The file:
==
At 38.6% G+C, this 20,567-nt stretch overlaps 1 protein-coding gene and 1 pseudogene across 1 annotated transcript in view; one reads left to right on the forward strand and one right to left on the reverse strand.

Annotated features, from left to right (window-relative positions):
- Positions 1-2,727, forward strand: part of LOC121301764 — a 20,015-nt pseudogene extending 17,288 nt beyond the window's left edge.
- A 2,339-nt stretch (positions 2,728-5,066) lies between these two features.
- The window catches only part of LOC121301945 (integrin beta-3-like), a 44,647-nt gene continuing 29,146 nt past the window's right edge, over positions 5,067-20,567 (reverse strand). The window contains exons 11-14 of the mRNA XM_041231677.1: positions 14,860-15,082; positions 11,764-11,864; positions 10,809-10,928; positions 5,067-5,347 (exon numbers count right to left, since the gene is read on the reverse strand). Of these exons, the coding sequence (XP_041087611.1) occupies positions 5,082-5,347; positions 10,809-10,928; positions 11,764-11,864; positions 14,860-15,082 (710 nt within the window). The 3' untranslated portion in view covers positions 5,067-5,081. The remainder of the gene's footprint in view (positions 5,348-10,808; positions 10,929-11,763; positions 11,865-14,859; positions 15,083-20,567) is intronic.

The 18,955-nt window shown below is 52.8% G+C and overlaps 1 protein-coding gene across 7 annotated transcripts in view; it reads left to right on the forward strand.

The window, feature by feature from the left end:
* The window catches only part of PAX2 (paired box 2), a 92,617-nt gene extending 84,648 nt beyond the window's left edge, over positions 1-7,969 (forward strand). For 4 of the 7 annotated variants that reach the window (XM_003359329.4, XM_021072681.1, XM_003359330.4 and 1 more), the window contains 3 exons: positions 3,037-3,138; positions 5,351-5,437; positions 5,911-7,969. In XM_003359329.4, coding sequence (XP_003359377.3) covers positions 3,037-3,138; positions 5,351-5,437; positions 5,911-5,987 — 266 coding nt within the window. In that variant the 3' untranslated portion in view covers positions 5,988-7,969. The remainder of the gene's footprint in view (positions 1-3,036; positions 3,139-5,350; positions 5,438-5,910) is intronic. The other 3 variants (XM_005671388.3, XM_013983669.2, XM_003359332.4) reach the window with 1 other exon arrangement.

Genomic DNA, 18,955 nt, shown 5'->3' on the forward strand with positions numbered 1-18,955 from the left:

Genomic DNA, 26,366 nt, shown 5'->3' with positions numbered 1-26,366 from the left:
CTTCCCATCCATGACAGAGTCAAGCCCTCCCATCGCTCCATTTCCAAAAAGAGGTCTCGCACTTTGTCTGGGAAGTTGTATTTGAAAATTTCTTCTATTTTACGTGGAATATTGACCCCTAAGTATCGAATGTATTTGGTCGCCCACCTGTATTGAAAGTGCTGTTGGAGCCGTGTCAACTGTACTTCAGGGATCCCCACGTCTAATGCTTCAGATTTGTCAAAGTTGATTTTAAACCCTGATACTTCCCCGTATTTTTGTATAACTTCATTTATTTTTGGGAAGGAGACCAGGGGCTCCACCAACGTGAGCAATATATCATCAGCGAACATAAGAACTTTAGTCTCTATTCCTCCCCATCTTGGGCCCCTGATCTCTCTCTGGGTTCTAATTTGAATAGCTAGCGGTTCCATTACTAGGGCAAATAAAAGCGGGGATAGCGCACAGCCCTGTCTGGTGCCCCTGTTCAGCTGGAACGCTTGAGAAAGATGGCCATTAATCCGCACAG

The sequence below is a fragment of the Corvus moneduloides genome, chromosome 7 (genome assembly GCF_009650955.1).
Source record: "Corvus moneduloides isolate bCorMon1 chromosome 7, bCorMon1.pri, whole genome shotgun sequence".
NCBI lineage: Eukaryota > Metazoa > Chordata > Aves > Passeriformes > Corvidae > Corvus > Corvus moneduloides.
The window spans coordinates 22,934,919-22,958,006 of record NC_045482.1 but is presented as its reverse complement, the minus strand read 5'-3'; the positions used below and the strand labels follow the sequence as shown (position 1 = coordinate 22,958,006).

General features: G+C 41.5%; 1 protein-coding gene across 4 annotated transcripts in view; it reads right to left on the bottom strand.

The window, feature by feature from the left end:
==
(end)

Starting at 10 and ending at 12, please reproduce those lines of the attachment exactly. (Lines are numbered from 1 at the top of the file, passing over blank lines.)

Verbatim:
Genomic DNA, 26,366 nt, shown 5'->3' with positions numbered 1-26,366 from the left:
CTTCCCATCCATGACAGAGTCAAGCCCTCCCATCGCTCCATTTCCAAAAAGAGGTCTCGCACTTTGTCTGGGAAGTTGTATTTGAAAATTTCTTCTATTTTACGTGGAATATTGACCCCTAAGTATCGAATGTATTTGGTCGCCCACCTGTATTGAAAGTGCTGTTGGAGCCGTGTCAACTGTACTTCAGGGATCCCCACGTCTAATGCTTCAGATTTGTCAAAGTTGATTTTAAACCCTGATACTTCCCCGTATTTTTGTATAACTTCATTTATTTTTGGGAAGGAGACCAGGGGCTCCACCAACGTGAGCAATATATCATCAGCGAACATAAGAACTTTAGTCTCTATTCCTCCCCATCTTGGGCCCCTGATCTCTCTCTGGGTTCTAATTTGAATAGCTAGCGGTTCCATTACTAGGGCAAATAAAAGCGGGGATAGCGCACAGCCCTGTCTGGTGCCCCTGTTCAGCTGGAACGCTTGAGAAAGATGGCCATTAATCCGCACAG

The sequence below is a fragment of the Corvus moneduloides genome, chromosome 7 (genome assembly GCF_009650955.1).